Skip to content


Switch branches/tags

Name already in use

A tag already exists with the provided branch name. Many Git commands accept both tag and branch names, so creating this branch may cause unexpected behavior. Are you sure you want to create this branch?

Latest commit


Git stats


Failed to load latest commit information.
Latest commit message
Commit time

Learning Long-Term Dependencies in Irregularly-Sampled Time Series

This is the official code repository of the paper Learning Long-Term Dependencies in Irregularly-Sampled Time Series [arXiv link].


Update January 2021 - PyTorch support added

Efficient and flexible PyTorch implementation added.

Supports adaptive step-size solvers through the TorchDyn package, as well as much faster but less precise custom implemented fixed-stepsize solvers.

The file contains the implementation of the ODE-LSTM. The file uses PyTorch-Lightning to train a ODE-LSTM on some of the datasets of the paper. In particular, the PyTorch implementation give lightly better results than the TensorFlow implemenation.

Here is a subset of the available solver types:

  • dopri5 Dormand-Prince adaptive stepsize solver using TorchDyn package,
  • fixed_rk4 Fixed-stepsize 4-th order Runge-Kutta
  • fixed_heun Fixed-stepsize Heun's method solver
  • fixed_euler Fixed-stepsize explicit Euler method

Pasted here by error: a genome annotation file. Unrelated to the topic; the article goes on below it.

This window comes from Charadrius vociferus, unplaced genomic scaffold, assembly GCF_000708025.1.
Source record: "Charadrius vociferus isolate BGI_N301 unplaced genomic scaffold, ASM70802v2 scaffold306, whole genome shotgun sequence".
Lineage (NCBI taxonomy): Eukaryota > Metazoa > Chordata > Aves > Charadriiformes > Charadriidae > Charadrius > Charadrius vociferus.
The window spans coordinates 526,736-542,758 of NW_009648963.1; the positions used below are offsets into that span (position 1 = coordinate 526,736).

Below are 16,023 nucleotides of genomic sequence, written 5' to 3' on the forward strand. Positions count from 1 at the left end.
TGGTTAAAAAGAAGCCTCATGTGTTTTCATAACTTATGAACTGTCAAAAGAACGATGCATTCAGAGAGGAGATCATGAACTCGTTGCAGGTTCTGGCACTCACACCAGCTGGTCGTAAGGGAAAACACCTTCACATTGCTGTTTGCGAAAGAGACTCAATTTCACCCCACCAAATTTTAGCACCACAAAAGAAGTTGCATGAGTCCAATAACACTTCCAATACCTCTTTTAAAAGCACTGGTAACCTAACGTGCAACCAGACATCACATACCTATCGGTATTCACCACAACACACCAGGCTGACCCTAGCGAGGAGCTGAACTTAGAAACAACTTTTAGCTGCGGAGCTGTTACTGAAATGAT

Example usage

python3 --dataset person --solver fixed_rk4 --size 128 --epochs 50

Trains a ODE-LSTM of 128 units on the person activity dataset for 50 epochs.

Why the fixed-stepsize solvers? Similar to the issue of the Dormand-Prince solver implementation of the TensorFlow-probability package, the adaptive-stepsize solvers of the TorchDyn and the torchdiffeq only have limited support for requesting a batched solution time, i.e., each item of a batch may require a different solution time.

We implemented a workaround that simulates an entire batch at the union of the solution times in the batch, which may results in unnecessary computations. The custom implementation of the fixed-stepsize solvers are implemented with full support of batched solution times, thus are much faster (at the cost of lower numerical precision).



  • Python 3.5 or newer
  • TensorFlow 2.0 or newer
  • (torch 1.7.1, torchdiffeq 0.1.1, torchdyn, torchsde 0.2.4)

Tested with python3.6/python3.5 and TensorFlow 2.1 on Ubuntu 18.04 and Ubuntu 16.04

Data preparation

Data for the XOR experiment are generated on the fly, i.e., no manual downloading necessary. The MNIST data are loaded through the tf.keras.datasets API, i.e., no manual downloading necessary. Data for the Walker kinematic and the person activity task however, must be downloaded first. This can be done by


Module description

  • Implementation of all continuous-time RNNs used in the experimental evaluation in the paper
  • Executable to run the synthetic XOR experiment (both the dense and the event-based modes)
  • Executable to run the Person activity experiment
  • Executable to run the Event-based sequential MNIST experiment